The federal government recently approved a private member’s bill that will expand police powers yet again. Bill C-309 creates new offences of participating in a riot or an unlawful assembly while wearing a mask. The real problem is that it gives the police power to arrest people before anything confrontational happens at a protest. In the charged atmosphere of a political protest, the police will inevitably use their preemptive arrest powers to stifle legitimate dissent. The bill will affect people exercising free speech rights, a privilege that Canadians have enjoyed since before Confederation.
In the last few years, the temperature at demonstrations in Canada – as elsewhere in the western world – has seemingly increased. This may reflect frustration over economic disparity, as the gap between rich and poor grows relentlessly. Whatever the source, the police have seen the problem in binary terms: velvet glove or iron fist. If they lay back, some complain about anarchy and property damage. If they respond with handcuffs and batons, many wonder about the effect on civil liberties. Of course, the best solution is for the police to train and adapt to the new phenomenon… and to respond with restraint.
Bill C-309 suggests the police have chosen the force option. And they have the government’s ear. When the bill was before the House of Commons Justice Committee, Victoria Police Chief Jamie Graham explained that the bill will allow the police to use their authority to arrest people they reasonably believe are about to commit an indictable offence. He later testified that he did not think an officer requires evidence that the protestor has a criminal intention when she covers her face before arresting her under the new provisions. The NDP proposed an amendment to explicitly require that the protestor cover her face with intent to participate in a riot or unlawful assembly. The Conservative majority on the committee voted it down.
The bill also makes the crime of Being a Member of an Unlawful Assembly more serious. If the law is passed, it will be what is known as a hybrid offence. This means the police have authority to arrest at an earlier point in the evolution of a potentially confrontational demonstration. By changing the offence, C-309 extends the preemptive arrest power to a point when there is not yet even a reasonable fear that the demonstration will turn violent. Except for the vague conspiracy laws, we have never had a criminal offence with such a far-reaching pre-emptive arrest power.
We don’t need this law to protect people or property. The main conduct it captures, wearing a mask while rioting, is already a crime.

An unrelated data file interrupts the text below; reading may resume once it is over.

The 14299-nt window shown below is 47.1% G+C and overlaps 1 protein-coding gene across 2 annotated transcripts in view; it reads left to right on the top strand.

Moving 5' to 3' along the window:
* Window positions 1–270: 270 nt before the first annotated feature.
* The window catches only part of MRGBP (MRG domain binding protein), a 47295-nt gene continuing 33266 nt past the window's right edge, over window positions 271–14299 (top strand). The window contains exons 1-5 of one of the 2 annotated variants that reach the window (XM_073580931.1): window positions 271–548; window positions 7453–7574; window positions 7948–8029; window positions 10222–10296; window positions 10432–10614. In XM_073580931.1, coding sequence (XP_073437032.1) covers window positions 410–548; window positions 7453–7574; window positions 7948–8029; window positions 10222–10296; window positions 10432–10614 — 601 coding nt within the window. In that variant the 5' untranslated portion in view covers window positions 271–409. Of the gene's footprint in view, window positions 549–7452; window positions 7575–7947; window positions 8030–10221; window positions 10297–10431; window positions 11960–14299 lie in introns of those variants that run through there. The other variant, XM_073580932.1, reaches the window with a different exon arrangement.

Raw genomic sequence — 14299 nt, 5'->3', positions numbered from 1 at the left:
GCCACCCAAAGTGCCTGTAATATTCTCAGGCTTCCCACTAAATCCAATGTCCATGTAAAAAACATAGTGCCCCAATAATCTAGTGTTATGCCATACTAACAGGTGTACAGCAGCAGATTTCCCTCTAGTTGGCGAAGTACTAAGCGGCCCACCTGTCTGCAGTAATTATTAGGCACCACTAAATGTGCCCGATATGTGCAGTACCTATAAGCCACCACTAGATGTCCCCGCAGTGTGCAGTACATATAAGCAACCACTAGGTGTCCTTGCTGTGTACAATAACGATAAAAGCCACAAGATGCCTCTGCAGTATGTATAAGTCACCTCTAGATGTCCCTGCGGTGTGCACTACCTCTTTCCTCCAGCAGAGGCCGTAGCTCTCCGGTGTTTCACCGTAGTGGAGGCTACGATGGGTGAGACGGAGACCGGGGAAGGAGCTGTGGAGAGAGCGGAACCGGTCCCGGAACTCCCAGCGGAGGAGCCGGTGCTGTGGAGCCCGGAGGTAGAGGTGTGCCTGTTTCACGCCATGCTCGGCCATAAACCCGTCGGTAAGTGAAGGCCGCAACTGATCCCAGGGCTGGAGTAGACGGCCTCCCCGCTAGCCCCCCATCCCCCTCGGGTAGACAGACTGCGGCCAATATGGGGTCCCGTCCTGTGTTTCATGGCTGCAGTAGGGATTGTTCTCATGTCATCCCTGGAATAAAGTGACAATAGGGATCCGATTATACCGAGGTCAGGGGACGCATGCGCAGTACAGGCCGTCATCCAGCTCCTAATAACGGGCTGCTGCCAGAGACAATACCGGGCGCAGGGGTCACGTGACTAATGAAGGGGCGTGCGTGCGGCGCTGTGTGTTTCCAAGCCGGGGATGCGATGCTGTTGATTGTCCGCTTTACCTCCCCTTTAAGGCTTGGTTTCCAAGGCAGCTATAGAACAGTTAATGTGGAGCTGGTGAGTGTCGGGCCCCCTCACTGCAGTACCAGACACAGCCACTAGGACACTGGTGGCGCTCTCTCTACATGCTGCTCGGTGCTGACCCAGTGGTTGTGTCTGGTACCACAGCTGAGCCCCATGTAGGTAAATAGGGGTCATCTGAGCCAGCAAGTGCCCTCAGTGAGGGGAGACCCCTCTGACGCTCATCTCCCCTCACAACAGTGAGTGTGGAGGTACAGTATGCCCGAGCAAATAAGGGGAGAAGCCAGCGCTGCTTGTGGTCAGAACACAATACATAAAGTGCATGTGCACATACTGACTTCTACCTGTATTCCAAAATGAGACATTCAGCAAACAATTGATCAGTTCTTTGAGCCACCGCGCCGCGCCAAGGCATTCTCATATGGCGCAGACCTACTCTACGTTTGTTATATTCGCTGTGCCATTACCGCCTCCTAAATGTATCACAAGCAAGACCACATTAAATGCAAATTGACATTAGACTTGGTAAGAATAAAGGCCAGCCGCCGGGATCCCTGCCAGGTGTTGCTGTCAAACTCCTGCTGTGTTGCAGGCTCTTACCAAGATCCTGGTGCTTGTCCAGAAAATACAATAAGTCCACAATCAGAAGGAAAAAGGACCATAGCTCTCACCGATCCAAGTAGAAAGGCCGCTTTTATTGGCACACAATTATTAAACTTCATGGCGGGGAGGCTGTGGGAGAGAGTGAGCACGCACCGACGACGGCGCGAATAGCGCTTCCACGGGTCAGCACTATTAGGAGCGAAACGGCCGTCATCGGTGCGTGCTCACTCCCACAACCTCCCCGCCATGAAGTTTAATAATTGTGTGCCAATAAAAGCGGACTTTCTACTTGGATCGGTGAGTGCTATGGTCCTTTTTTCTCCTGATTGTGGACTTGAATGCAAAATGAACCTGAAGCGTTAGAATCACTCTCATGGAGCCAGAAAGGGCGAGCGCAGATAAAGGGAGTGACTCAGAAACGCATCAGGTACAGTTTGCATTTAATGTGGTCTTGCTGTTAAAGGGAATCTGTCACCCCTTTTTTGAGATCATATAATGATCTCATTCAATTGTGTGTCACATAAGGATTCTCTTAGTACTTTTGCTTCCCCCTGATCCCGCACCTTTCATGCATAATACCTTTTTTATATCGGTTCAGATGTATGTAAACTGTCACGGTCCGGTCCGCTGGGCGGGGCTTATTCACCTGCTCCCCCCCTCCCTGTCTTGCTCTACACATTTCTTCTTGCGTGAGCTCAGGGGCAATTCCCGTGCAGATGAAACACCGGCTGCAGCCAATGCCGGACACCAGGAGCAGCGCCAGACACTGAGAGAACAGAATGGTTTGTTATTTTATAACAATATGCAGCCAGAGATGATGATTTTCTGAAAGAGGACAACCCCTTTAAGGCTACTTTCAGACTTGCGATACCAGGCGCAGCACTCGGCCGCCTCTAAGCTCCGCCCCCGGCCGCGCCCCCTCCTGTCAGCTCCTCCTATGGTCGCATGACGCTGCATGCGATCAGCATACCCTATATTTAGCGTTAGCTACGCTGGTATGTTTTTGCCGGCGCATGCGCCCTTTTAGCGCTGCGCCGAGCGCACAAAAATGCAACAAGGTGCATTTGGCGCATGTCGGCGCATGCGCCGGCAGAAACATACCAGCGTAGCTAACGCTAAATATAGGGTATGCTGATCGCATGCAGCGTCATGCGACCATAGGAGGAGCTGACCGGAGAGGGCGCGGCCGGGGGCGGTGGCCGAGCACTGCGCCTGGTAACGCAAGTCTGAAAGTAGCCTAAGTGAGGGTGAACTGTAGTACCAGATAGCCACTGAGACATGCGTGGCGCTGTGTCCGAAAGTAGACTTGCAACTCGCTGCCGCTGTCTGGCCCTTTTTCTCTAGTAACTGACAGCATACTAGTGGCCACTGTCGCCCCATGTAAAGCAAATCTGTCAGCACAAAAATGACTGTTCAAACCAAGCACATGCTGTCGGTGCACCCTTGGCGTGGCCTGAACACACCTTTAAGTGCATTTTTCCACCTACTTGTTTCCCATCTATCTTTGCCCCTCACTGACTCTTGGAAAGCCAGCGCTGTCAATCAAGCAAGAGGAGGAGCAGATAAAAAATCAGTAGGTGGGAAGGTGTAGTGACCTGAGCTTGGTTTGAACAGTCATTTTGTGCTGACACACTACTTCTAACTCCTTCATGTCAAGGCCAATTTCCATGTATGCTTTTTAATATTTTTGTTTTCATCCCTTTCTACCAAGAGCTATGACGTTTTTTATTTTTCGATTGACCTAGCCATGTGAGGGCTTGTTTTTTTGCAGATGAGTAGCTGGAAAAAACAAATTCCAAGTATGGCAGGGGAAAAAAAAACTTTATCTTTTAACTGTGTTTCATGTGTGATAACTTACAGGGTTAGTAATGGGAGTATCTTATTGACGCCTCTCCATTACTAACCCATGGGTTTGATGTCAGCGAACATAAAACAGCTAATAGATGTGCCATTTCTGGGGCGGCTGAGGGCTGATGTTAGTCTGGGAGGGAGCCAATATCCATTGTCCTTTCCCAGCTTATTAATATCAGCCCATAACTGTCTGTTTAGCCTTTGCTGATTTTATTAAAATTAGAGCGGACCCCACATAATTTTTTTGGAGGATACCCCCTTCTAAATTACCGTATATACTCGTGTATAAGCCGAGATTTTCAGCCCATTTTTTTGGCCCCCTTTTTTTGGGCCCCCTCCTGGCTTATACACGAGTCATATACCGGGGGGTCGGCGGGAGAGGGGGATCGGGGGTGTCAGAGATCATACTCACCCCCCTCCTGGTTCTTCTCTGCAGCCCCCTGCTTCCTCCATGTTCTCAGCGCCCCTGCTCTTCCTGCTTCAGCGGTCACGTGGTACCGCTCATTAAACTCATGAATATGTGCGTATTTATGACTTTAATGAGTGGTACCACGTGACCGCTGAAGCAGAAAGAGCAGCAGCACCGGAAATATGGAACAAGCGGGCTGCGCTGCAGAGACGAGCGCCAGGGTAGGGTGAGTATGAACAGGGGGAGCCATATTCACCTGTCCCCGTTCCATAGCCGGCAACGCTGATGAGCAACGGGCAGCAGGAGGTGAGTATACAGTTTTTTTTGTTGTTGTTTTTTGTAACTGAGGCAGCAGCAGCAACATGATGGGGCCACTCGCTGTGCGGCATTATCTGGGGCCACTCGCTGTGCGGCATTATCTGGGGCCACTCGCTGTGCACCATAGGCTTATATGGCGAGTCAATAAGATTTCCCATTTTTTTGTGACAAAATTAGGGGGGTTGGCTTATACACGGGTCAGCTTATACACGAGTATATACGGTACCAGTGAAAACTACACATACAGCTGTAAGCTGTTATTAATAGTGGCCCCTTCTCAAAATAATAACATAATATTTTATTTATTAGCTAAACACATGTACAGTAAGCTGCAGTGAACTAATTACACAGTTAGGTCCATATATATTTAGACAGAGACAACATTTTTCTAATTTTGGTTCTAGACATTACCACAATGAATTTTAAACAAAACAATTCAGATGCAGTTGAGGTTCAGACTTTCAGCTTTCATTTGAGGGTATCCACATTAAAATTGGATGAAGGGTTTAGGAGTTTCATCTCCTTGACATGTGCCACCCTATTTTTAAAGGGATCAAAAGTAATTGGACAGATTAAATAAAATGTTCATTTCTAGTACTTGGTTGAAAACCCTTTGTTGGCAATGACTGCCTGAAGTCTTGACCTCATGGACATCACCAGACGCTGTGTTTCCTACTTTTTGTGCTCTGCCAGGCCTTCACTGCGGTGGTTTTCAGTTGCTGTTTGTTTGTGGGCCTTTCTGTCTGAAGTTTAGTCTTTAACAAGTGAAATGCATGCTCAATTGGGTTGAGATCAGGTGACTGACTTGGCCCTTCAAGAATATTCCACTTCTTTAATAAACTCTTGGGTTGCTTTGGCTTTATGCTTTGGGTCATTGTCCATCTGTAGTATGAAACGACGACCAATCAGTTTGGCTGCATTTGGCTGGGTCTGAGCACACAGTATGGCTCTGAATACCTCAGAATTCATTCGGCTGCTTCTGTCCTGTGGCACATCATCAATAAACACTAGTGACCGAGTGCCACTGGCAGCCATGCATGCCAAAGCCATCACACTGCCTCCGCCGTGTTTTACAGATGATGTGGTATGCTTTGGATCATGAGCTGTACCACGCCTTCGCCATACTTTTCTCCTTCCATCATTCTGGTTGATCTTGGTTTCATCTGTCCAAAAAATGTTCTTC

The existing Criminal Code offences create a tiered approach to demonstrations. A lawful assembly becomes unlawful if the people taking part in the protest do something that creates an objectively reasonable fear that the situation will escalate to a riot. The protestors do not have to engage in actual violence or property damage at that stage. They just need to do something that would cause reasonable people in the area of the demonstration to fear it will turn violent. Under the current law, the police can arrest members of the unlawful assembly when that reasonable fear is created. Under the proposed law, the police could begin to arrest people when they form a reasonable belief that the protestors are about to create a reasonable fear that they will at some point engage in violence and property damage. My head hurts just thinking about the number of steps into the future that the police need to predict for such an arrest to be justified. An imaginative, paranoid or authoritarian cop will have a field day. Come to think of it, this is exactly what went wrong during the G20 fiasco.
It’s no comfort to those who value freedom of expression to know that convictions under this new law will be a remote and unattainable prize. It will be hard for the Crown to prove preemptive charges that are laid so far in anticipation of trouble. But the damage is done to freedom of expression when citizens with a message are arrested and removed from a public demonstration.
The proposed law puts enormous amount of trust in the discretion of the police to limit arrests to people truly intent on rioting. The Toronto G20 report recently released by the Office of the Independent Police Review Director gives plenty of reason to believe that trust is misplaced. What exactly have Canadian police done to deserve this extraordinary and unprecedented leap of discretionary trust? The police will need to exercise magical foresight to anticipate how otherwise innocent conduct is reasonably expected to lead to a riot. There is a real danger that they will rely on stereotypes or misperceptions about marginal political movements as the basis for believing that lawful protestors are about to become an unlawful assembly. The law should be scrapped.
In the adrenalin-charged atmosphere of large public demonstrations, the police require clear and simple legal direction about how to respond. Instead, C-309 expands arrest powers based on a complicated assessment how a protest will unfold that would be difficult to perform in a courtroom let alone on a police line in the midst of a demonstration. It will inevitably result in overreaching and arrests at political demonstrations. The law should be scrapped.